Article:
After the camp in Torshov, Oslo, I and two others were transferred to a little town in the middle of Norway, Levanger. It was in the end of August 2015 we took the train northbound through the beautiful landscape of Norway. We arrived the station in Levanger in the afternoon and was picked up by employees of our new camp. They were very friendly and I felt safe and happy at last to be settled more permanently than before. The town looked very nice surrounded by a fantastic nature. I liked what I saw, but still a little sad to leave Oslo.

First, I was accommodated in a temporarily house that was old and seemed a little dirty. Luckily, I spent only three days at this house before I was moved to another part of the camp, called Leira. I got my own, small room included a refrigerator and kitchen equipment. Duvet and pillow I had got and brought with me from mine first camp, Refstad.

We were showed around the camp and got some information about the houses and the area. My fellow travelers could not speak English, only Arabic. I became a kind of interpreter for them. I liked the nature around and rented for free a bicycle from the municipality so I could explore the area. I early understood that I had to make my own activities, not only sit inside doing nothing except watching TV. We got money to buy food, clothes and other needed things for the daily life.

In this period one of my sisters married in Damascus. I called my brother in Skype so I could follow the wedding. When I watched my family and the party, I felt touched and some tears came into my eyes. I felt once more all alone and missed my family. During the wedding ceremony I could not imagine there were a war going on outside the building. The guests wore their finest clothes, the restaurant was beautiful decorated and the bride and groom looked extremely happy.

October the 10th 2015 is still a memory day for me. This was the day I got an appointment for interview with UDI. I got plain tickets to Oslo. I missed my friends in Oslo and applied for leave to stay with one of them in 10 days. He let me stay at his house and we had a very nice time together.

In the interview they first asked a lot to confirm my identity. They looked at my papers and asked questions. They assumed I was Muslim and I had to convince them that I was a Christian. I explained why I left Russia and why I could not stay there. I told them the truth that my working permission would expire in four months and they probably would send me back to Syria. I was then very confused and not sure if I dared to tell I am gay. I thought they maybe would close my case if I told them. But one of my friends in Oslo had told me I had to tell. I tried carefully to tell, told about the girl in Russia who wanted to marry me. I told I was not capable to a marriage with a woman. Not to fulfill my obligations as a husband. Mumbled something about people in Syria would say I suffered of a disease. Told about the priest who too called me a sick man. I felt they didn’t understand and told at last that all this meant I was gay. For the first time I said the word gay to a stranger. The interview lasted for three hours. I was exhausted when I got out.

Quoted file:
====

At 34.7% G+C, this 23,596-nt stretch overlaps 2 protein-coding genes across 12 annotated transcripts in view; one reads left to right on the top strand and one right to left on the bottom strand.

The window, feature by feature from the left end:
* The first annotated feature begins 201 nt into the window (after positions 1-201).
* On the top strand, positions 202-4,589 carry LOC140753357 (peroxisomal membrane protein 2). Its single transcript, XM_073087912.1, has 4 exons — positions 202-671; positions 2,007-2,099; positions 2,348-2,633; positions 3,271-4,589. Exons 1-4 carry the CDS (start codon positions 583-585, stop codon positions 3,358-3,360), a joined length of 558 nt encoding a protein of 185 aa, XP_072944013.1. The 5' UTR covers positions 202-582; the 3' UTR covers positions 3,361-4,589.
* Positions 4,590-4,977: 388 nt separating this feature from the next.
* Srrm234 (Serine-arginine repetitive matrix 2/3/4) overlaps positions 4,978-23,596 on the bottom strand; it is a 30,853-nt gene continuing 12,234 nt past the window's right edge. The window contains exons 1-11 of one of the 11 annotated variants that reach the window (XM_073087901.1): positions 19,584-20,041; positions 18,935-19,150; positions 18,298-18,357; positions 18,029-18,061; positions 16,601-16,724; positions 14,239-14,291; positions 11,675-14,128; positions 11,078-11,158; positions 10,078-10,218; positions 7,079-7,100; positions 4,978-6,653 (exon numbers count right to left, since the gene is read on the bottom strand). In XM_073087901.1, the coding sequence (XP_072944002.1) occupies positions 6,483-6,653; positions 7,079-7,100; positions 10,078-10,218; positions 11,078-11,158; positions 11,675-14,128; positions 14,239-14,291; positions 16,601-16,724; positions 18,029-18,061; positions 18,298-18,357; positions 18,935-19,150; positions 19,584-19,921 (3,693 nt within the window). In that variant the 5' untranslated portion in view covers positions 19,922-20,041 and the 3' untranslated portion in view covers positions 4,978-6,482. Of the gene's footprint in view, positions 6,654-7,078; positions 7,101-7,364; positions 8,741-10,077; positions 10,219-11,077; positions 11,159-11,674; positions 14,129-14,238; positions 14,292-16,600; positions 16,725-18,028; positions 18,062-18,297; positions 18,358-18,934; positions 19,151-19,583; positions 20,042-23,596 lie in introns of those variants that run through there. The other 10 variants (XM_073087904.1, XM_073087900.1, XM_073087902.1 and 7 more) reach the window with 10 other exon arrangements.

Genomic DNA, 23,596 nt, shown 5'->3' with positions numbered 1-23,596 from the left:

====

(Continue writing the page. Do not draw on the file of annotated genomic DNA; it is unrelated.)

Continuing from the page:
My friend invited me to a cruise to Copenhagen, the capital of Denmark. When we arrived, I didn’t dare to go out into the town and stayed onboard some hours before returning to Oslo.

In Oslo there is a club called Bear Club, a special club for mostly adult men, beard and big belly is no obstacle. There I met John, not as a sexual partner, but as a friend. He supported me, gave me advices and kept in touch later in Levanger. I still have contact with him as a good friend, and in Christmas holiday this year we spent a little time together. He even held a speech for me at my birthday in Gran Canaria. I probably will mention his name in other articles because he means so much for me.

Back in Levanger I went to school to learn Norwegian and social studies. Sometimes we had meeting in the camp for information about Norway.

People around me in the camp got answers from UDI quickly, but not me. I started to get nervous if they would send me back to Russia. In December I hadn’t got any answer and my working permit in Russia expired. At the same time there came thousands of refugees crossing the Russian/Norwegian border in Storskog. Bicycling. There is an agreement between the two countries that one cannot pass the border by foot, it has to be by wheels. The Norwegian minister of integration wanted to stop this migration and wanted to send all of them back to Russia. I was afraid they would not let me stay because of this. I talked to a lawyer at the camp about my fear, but she comforted me and meant that I already had applied for protection. That the new political view would not have retroactive force.

December was for me a very bad month. My birthday December the 23th felt terrible. The Christmas was next day and my mood was bad. A friend in Levanger I had met in the hospital introduced me to the Catholic church in Levanger. The priest invited me and some other Christians for dinner Christmas eve. That was nice, helped a little for my mood. We played Bingo and lightened the Christmas tree. I had talked to the priest before and he had been very supportive and helpful. But the rest of the Christmas time and the new year eve was for me awful. As I felt last year in Russia. I wanted to go to Oslo, but did not have any money to travel.

At the same time, I felt a kind of relief. Before and under the interview I was confused about my sexuality. I was afraid of telling myself I am gay. When I for the first time announced to a stranger I was gay, I felt more secure of my own feelings. And there was something new about it, that I felt proud of being myself as gay.

2016 was also a terrible year, even worse. This I will write about in the next article.

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